It’s V-day: First step to getting our lives back
Queenslanders are on a path out of drastic lockdowns and border closures while beginning the return to normalcy as our first frontline workers pull up their sleeves today for the historic COVID-19 jab.
More than 1000 hotel and health workers will be inoculated this week following Australia's first vaccination yesterday, overseen by a beaming Prime Minister Scott Morrison who promised every day from here on in "gets more normal".
In a curtain raiser for today's full roll out, Mr Morrison sat next to 84-year-old Jane Malysiak as she received her jab in a Sydney clinic before he received his in a move meant to reassure the nation.
"Today is the beginning of a big game-changer, no doubt about that, and a successful rollout will only further reduce the risk," he said.
"And when you reduce the risk then, obviously, you do not need more blunt and extreme measures in order to deal with COVID."
Two planes full of 10,000 precious vials touched down yesterday - one in Brisbane and one in Cairns - as vaccine hubs whirr into gear this week, with the first inoculation happening at 8.30am today on the Gold Coast.
Chief Health Officer Dr Jeannette Young said vaccinating all Queensland adults - hopefully by the end of October - would "massively change" the state's response to any future outbreaks, allowing authorities to rely on more traditional measures.
"Vaccine is how you would normally manage outbreaks," she said.
"You don't see us close down the state because we've got a case of measles."
"It won't change anything tomorrow morning but of course as we've got more people vaccinated it will change how we manage things."
Premier Annastacia Palaszczuk also raised hope for those left floundering after Queensland's snap border closures, saying smooth interstate travel now depended "on the rollout, the supply and getting people vaccinated"
"I don't have a crystal ball. Let's get people vaccinated," she said, when asked when domestic travel may return to pre-COVID times.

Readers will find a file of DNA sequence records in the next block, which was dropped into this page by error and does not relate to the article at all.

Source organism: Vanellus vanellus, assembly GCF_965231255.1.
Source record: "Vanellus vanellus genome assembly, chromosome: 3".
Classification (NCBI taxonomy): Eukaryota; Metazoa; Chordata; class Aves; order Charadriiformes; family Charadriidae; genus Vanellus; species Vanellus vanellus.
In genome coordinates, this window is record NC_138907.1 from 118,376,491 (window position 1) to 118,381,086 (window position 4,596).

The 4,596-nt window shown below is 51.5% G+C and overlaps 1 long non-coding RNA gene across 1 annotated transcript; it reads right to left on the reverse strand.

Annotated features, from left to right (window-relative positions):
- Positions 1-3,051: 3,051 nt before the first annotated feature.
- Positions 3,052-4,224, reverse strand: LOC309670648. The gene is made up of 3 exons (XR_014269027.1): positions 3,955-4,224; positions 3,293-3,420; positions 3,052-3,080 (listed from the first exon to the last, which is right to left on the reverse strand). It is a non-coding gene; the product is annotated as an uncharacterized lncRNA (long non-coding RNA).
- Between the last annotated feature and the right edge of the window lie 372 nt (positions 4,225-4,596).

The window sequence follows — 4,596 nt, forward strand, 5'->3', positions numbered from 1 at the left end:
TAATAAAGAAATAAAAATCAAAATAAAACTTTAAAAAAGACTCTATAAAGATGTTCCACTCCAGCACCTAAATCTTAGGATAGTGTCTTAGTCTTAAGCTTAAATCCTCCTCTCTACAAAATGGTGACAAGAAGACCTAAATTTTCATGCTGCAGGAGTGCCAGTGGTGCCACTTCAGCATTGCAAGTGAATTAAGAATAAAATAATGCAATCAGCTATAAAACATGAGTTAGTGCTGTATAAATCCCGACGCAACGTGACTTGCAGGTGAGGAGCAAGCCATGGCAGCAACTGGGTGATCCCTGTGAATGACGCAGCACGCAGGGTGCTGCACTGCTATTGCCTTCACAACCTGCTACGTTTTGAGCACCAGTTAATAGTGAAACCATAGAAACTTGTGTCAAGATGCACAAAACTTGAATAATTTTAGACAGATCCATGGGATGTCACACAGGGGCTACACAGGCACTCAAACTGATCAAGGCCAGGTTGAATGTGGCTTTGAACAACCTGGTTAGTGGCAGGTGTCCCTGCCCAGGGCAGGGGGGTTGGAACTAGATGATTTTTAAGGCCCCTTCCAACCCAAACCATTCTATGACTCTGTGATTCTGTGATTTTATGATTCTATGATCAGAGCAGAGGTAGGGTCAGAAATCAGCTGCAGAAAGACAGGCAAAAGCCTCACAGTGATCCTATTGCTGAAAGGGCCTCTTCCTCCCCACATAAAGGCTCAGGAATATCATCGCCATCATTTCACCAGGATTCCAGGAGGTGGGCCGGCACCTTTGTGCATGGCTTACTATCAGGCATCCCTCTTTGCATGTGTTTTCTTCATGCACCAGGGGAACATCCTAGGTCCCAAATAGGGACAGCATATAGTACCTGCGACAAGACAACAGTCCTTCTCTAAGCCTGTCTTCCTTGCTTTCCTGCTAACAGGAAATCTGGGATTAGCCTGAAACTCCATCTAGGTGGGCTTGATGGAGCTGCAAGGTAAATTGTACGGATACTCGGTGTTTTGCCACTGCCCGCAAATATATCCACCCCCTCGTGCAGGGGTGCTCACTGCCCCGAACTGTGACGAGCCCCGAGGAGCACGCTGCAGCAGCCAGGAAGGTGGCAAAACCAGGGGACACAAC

Federal Health Minister Greg Hunt said the successful first vaccinations of 20 people in Sydney including the Prime Minister, aged care residents and workers and quarantine workers would build "confidence and hope and protection above all else".
"And yes, that will lead to shops and schools being progressively more and more open and other activities around the country," he said.
He also said that it would eventually lead to more "engagement with the outside world but with more than 400,000 cases a day globally that would happen on a "more staggered" timetable.
Dr Young said vaccinating people like Border Force and quarantine hotel workers to begin with would prevent the likelihood of the virus escaping hotels into the community to begin with.
"This is indeed an extremely exciting day, this is fantastic," she said.
"This is what I've been hoping for right from day one of this pandemic and what a response we've had from the world's scientists to have developed a vaccine that is so safe and so effective so quickly so I certainly will be putting my arm out for the first vaccine that I'm offered."
Ms Palaszczuk said 125,000 Queenslanders in category 1A were expected to receive the vaccine in coming weeks from the hubs.
Gold Coast University, Princess Alexandra and Cairns hospitals will administer jabs this week ahead of the Royal Brisbane and Women's, Sunshine Coast University and Townsville hospitals coming online.
"It'll be a progressive rollout and we'll be keeping you updated every single step of the way," Ms Palaszczuk said.
"You'll be told when it's your turn," she said, urging people not to turn up to GPs expecting the jab today.
"We really need all Queenslanders to do this when it's their turn."
A day after anti-vax protests, Ms Palaszczuk said her government had not considered any measures that would require people to be vaccinated before they could enter places like pubs and clubs - an idea that had been earlier floated in NSW.
Dr Young dodged questions around what proportion of the population would need to be inoculated to achieve herd immunity, instead saying it was her preference for "100 per cent" of adults to get the jab.
"I hope that every single person takes up that offer," she said, noting that worldwide cases had been significantly declining since vaccinations began.
"It is so important because we're not quite sure yet what having the vaccine means in terms of being able to spread the virus to someone else so the answer to that is just everyone get vaccinated because then you protect yourself.
"It's clear this vaccine will stop you getting severe disease and dying."
Gold Coast University Hospital clinical nurse Kirsten Hallam said she felt "incredibly honoured" to be among the firsts Australians given the opportunity to receive the vaccine.
"It's very humbling to know that I cannot only protect myself and family but also those more vulnerable members of our community," she said.
"It's very exciting especially to receive the text and to submit the paperwork, it makes it feel very real."
Originally published as It's V-day: First step to getting our lives back